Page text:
How Daniel Radcliffe Found His Cool Through A String Of Kooky Film Choices
Despite being Harry Potter, Daniel Radcliffe, over the past 10 years or so, seems to have pulled off the impossible by disassociating himself from the franchise that made his name better than any of his co-stars. Look at Emma Watson, and it's still not hard to see Hermione Granger. Look at Rupert Grint and you'll definitely see Ron Weasley.
But Daniel Radcliffe seems past that point, and when you take into account his public battles with alcoholism and struggles to deal with the fame of playing the wizard, it's clear that it's been a struggle for him to get to that point. But while to some he might evoke images of wants and lightning scars, his penchant for throwing himself into the art of acting, taking on kooky roles and spending much of his time in the theatre, has awarded him a much-deserved identity all of his own.
Through much strife and the not-so-subtle art of saying to one's self "f#&k it, i'm going to do what I want," Daniel Radcliffe has become Daniel Radcliffe, and Daniel Radcliffe is timelessly cool. And Radcliffe now has one of the most unique CVs in Hollywood to show for it.
Here's a small history of some of the roles that defined his post-Potter career.
The role that made Radcliffe more headlines than any other came when he was just 17, yet it was a clear statement of intent from the young actor. After all, what could be bolder than stepping out on stage naked, pretending to be pathologically obsessed with horses?
The Woman In Black
The first major role Radcliffe took after the Deathly Hallows caught more than a few people off guard, and came at a time when Radcliffe was reportedly struggling with balancing adulthood and his newfound fame and wealth. It proved a solid start to life after Potter for the actor, if a little forgettable.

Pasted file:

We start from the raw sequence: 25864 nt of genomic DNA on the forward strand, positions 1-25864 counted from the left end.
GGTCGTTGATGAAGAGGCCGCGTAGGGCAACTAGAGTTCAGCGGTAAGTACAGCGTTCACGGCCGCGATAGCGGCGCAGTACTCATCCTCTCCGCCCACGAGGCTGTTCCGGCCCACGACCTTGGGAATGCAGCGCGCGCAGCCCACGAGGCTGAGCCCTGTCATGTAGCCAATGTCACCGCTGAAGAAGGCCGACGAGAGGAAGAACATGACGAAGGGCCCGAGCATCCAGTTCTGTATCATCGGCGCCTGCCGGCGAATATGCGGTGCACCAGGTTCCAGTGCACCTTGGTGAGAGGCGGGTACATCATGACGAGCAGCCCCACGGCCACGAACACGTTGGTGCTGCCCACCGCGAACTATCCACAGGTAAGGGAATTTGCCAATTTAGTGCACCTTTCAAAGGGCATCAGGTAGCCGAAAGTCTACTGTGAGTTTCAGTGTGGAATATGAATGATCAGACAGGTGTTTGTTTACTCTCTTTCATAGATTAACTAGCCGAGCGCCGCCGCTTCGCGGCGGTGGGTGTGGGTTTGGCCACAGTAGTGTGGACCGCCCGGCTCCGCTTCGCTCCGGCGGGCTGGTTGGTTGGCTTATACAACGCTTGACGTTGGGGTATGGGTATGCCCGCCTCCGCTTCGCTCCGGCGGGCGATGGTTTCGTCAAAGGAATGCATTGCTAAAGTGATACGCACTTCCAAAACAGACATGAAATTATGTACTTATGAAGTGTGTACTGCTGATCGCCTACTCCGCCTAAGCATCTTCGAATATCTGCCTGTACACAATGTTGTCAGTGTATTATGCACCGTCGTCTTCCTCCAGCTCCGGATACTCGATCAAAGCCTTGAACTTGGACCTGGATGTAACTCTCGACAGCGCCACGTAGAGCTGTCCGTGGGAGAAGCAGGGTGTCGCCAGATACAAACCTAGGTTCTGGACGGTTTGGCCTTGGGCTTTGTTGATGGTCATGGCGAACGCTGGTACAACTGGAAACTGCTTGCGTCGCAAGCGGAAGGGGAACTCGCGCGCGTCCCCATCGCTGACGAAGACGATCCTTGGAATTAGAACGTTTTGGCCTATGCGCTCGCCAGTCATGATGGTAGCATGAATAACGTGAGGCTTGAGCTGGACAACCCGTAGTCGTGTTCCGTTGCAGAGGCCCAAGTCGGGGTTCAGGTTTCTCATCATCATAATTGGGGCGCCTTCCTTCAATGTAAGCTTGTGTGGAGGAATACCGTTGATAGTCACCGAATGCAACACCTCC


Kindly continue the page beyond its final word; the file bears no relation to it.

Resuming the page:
Horns marked the first of many films in which we'd see Radcliffe dressed up in some seriously eye-catching uniform, and made clear that Radcliffe was going to be an actor inclined to gravitate towards indie projects.
Victor Frankenstein — Radcliffe's first starring role in a major blockbuster following The Woman In Black — had all the tools to be a hit, including James McAvoy as the eponymous doctor. It wasn't. Terrible reviews doomed the film to box office bomb status, and only in Now You See Me 2 has he acted in a bigger project since.
Swiss Army Man
Following on his dabble in the Paranormal, Swiss Army Man saw Radcliffe go viral once again, this time playing Manny, a literal re-animated corpse.
Imperium marked a serious dramatic shift for Radcliffe, with the young actor taking on the heavy role of an FBI agent investigating a band of white supremacists. He thrived, and summarily quashed any doubts as to his acting chops.
Perhaps Radcliffe's most intriguing role yet, Guns Akimbo will see Radcliffe once ago down the quirky route. This time, he'll be playing a video game developer thrown into a battle royale after stumbling into the wrong part of the Dark Web. Once again, images from production — this time featuring the actor in a robe, bear slippers and bearing guns bolted to his hands — went viral.